Here is the method most people follow here from my 'reading of threads' (I'm not talking about Lasse, Paul or Atoll):

1. Put the fish in the tank and hope.
2. See Number 1.

Most people here do not QT according to the polls (several of them). That alone should be the 'work thread' you are wanting to see?
 
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ThRoewer

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In defense of the 'no quarantine' team. I believe @Paul B and @Lasse have in fact posted their methods in bullet point form. You can go to Lasse's build thread where its all described - and If my memory is correct he has posted separately his method.

Here is the method most people follow here from my 'reading of threads' (I'm not talking about Lasse, Paul or Atoll):

1. Put the fish in the tank and hope.
2. See Number 1.

Most people here do not QT according to the polls (several of them). That alone should be the 'work thread' you are wanting to see?
I've learned the hard way that an observational quarantine is a necessity.
Every new fish I get will be kept separate from my established fish for a minimum of 60 days.
I do not do prophylactic treatments and only treat when necessary.
I do have multiple multi tank systems and getting a serious parasite like Amyloodinium into one would most definitely end in disaster.
Now, with a standalone tank and carefully selecting only fit looking fish that appear free of infections a no quarantine strategy may work, but there always remains a risk.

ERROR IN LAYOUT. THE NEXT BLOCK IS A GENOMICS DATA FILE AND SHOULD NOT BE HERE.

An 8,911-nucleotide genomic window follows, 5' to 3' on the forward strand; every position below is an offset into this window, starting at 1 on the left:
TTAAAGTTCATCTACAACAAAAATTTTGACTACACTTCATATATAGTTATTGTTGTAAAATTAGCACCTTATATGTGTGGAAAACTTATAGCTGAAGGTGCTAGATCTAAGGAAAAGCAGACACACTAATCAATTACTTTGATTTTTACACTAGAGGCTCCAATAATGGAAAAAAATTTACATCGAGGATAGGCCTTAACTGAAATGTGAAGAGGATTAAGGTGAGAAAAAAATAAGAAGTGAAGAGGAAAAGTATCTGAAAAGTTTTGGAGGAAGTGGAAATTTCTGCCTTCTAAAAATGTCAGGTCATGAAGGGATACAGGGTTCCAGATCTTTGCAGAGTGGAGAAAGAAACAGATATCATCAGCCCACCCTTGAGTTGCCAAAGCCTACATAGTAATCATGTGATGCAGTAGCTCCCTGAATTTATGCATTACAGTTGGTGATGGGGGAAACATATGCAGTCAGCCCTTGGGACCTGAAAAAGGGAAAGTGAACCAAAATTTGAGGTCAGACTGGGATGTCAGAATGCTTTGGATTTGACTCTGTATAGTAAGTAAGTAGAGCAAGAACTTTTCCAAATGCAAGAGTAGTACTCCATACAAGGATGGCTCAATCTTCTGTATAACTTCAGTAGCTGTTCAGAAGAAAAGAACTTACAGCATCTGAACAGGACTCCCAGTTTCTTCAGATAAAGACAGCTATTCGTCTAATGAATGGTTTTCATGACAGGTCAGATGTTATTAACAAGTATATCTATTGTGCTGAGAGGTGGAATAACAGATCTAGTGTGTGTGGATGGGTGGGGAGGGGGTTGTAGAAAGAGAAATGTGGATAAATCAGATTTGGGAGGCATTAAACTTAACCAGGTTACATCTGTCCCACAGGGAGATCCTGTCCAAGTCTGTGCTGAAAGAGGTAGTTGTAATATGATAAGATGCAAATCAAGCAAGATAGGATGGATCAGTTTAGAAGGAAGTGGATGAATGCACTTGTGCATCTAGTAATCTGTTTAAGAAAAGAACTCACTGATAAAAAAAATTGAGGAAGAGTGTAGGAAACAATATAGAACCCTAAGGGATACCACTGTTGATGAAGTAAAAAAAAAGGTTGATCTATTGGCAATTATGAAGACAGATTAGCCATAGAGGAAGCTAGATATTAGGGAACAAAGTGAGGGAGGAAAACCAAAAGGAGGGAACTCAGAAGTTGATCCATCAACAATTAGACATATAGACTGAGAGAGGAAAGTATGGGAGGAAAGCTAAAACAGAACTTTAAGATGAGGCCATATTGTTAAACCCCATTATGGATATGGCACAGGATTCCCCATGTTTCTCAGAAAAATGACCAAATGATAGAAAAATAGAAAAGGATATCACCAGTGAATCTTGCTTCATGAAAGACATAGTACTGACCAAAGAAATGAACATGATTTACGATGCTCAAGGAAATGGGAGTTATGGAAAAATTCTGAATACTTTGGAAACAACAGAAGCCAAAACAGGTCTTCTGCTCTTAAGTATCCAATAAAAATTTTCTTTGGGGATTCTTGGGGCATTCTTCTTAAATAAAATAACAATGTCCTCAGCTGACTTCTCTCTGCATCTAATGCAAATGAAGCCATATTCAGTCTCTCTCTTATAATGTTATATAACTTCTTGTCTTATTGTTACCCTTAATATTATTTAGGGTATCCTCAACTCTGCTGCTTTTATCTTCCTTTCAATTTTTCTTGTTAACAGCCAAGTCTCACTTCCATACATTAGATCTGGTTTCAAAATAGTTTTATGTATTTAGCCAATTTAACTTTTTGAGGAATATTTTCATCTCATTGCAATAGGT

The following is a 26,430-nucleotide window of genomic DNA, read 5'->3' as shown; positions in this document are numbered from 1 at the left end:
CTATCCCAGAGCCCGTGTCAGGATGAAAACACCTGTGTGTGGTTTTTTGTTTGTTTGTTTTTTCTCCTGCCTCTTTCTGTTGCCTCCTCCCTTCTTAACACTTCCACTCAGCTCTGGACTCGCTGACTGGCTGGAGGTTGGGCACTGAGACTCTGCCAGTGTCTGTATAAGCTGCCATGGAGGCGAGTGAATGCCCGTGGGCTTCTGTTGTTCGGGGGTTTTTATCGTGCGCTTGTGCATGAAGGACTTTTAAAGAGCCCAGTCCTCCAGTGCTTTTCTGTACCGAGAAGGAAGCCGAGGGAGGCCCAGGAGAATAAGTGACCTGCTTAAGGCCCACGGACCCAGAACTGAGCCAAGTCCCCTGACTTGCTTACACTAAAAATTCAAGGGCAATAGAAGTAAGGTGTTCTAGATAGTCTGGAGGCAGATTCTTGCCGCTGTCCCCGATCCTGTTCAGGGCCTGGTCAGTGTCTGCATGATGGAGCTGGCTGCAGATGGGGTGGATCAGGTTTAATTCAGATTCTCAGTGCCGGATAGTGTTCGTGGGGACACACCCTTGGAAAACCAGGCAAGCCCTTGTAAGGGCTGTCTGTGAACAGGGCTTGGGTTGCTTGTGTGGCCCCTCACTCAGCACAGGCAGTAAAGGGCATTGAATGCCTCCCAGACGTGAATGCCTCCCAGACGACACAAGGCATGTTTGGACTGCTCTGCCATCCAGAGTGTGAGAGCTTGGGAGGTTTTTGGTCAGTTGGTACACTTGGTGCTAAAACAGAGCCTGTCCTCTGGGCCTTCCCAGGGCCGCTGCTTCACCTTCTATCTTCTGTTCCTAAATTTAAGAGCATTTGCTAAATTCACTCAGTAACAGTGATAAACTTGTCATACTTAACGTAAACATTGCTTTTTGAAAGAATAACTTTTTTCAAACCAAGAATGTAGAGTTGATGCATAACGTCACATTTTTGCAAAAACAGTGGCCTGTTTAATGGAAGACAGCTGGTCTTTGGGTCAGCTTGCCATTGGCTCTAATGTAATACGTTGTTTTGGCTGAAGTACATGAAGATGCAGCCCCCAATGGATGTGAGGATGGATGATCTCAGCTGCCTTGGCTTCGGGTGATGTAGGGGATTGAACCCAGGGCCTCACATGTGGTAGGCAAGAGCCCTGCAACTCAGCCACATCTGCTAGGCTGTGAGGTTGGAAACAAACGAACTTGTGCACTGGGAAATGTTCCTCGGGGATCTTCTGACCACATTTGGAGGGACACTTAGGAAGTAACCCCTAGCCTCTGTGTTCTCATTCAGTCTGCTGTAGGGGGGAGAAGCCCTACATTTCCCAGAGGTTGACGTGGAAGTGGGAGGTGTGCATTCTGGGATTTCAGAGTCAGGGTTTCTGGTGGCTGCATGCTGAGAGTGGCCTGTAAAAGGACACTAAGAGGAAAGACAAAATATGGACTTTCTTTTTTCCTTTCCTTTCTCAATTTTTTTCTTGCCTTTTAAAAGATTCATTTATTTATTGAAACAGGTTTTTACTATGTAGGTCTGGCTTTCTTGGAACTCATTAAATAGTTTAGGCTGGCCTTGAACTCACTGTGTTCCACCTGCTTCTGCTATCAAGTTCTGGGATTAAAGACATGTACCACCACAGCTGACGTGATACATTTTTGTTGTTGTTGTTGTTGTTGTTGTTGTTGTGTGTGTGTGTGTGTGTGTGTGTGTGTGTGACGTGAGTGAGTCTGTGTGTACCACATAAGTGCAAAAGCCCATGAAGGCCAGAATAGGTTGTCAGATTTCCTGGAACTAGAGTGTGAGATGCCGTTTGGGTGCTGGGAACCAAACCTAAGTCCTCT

I would always advocate setting up an observational quarantine tank (that can be an otherwise fishless invert or coral system or a bare clay pot or pvc decorated tank) into which new arrivals go before being moved to the main display. I think we owe that bit of caution to our established fish.
 

zalick

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I've learned the hard way that an observational quarantine is a necessity.
Every new fish I get will be kept separate from my established fish for a minimum of 60 days.
I do not do prophylactic treatments and only treat when necessary.
I do have multiple multi tank systems and getting a serious parasite like Amyloodinium into one would most definitely end in disaster.
Now, with a standalone tank and carefully selecting only fit looking fish that appear free of infections a no quarantine strategy may work, but there always remains a risk.
I would always advocate setting up an observational quarantine tank (that can be an otherwise fishless invert or coral system or a bare clay pot or pvc decorated tank) into which new arrivals go before being moved to the main display. I think we owe that bit of caution to our established fish.
This is the method I plan to follow for future additions. I simply do not want to risk my current fish. They are like family members. I have an established invert/coral observation tank. Started with some DT live rock. Any new fish will be added there first to observe and adjust to my feedings environment etc . The water in the invert tank is taken from the DT.
 

Lasse